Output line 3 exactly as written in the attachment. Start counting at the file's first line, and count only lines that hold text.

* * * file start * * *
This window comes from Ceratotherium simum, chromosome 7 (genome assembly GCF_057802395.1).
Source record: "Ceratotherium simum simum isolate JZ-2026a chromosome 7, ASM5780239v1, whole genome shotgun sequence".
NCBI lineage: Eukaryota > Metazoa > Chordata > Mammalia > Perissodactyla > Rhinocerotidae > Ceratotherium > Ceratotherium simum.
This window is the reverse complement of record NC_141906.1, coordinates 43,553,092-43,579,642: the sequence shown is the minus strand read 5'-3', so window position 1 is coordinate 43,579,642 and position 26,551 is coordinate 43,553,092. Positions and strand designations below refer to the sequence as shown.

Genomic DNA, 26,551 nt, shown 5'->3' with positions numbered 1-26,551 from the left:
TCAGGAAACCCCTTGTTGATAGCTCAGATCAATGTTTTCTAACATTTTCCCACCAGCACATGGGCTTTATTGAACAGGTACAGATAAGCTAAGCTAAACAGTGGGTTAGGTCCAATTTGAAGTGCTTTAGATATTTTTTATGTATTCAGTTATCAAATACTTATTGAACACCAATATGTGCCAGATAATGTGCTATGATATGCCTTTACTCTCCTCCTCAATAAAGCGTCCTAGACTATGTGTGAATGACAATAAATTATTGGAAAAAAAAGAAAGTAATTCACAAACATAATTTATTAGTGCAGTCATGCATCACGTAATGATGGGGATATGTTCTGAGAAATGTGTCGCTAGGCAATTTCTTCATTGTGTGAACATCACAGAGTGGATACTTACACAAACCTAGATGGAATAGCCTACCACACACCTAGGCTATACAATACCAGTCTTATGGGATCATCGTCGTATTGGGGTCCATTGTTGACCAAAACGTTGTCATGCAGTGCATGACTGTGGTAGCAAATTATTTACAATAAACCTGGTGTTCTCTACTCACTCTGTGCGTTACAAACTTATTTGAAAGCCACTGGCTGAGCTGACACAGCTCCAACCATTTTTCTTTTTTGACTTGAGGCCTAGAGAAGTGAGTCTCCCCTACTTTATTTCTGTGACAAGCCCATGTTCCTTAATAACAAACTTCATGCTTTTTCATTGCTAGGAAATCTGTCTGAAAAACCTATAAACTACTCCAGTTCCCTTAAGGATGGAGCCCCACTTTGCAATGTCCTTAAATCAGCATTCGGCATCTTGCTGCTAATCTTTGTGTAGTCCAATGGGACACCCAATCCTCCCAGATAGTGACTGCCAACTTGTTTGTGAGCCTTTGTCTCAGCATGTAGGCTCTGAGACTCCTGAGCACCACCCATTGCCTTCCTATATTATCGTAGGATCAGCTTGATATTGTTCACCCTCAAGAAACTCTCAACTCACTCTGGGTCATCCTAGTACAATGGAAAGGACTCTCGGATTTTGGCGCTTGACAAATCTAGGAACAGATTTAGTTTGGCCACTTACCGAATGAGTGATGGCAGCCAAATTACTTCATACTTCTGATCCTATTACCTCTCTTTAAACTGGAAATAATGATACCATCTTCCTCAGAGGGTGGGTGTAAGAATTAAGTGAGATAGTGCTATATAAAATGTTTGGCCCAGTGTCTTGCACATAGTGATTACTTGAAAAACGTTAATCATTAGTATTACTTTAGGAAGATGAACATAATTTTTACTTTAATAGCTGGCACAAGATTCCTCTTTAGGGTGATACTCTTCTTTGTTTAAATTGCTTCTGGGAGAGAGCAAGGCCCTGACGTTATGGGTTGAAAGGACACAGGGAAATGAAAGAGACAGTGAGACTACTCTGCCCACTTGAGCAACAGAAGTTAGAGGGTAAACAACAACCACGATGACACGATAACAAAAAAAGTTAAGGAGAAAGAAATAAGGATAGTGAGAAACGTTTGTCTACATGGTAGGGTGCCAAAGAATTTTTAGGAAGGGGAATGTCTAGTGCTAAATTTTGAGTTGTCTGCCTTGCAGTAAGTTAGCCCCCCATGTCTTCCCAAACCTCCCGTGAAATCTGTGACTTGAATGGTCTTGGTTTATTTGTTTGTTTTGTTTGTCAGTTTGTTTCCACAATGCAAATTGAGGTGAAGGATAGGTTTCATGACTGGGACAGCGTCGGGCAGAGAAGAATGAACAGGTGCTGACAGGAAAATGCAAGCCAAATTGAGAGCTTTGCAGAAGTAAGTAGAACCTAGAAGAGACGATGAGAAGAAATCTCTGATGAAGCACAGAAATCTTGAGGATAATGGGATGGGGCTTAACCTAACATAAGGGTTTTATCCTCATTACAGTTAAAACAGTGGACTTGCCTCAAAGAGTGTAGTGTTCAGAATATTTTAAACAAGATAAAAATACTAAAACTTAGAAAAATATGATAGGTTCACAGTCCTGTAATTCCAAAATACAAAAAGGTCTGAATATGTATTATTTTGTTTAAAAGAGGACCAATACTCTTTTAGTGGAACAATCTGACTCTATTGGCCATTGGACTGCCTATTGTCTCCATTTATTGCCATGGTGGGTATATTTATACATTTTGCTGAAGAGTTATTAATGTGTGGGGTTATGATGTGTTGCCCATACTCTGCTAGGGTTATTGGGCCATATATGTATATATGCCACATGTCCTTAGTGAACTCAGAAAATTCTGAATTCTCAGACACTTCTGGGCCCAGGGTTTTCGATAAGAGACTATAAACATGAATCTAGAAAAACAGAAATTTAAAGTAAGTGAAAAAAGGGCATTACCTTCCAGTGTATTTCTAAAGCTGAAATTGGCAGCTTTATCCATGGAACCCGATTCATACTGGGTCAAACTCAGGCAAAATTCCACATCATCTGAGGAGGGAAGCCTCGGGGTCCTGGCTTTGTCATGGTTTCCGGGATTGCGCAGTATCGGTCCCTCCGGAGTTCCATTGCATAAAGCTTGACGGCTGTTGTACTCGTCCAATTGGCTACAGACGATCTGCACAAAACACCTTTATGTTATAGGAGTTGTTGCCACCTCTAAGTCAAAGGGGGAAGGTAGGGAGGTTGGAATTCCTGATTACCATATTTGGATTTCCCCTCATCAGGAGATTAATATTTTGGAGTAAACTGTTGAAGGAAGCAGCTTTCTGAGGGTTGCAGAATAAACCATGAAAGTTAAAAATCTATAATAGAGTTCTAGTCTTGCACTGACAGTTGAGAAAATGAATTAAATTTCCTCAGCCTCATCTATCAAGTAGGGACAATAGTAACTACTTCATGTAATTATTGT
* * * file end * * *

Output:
NCBI lineage: Eukaryota > Metazoa > Chordata > Mammalia > Perissodactyla > Rhinocerotidae > Ceratotherium > Ceratotherium simum.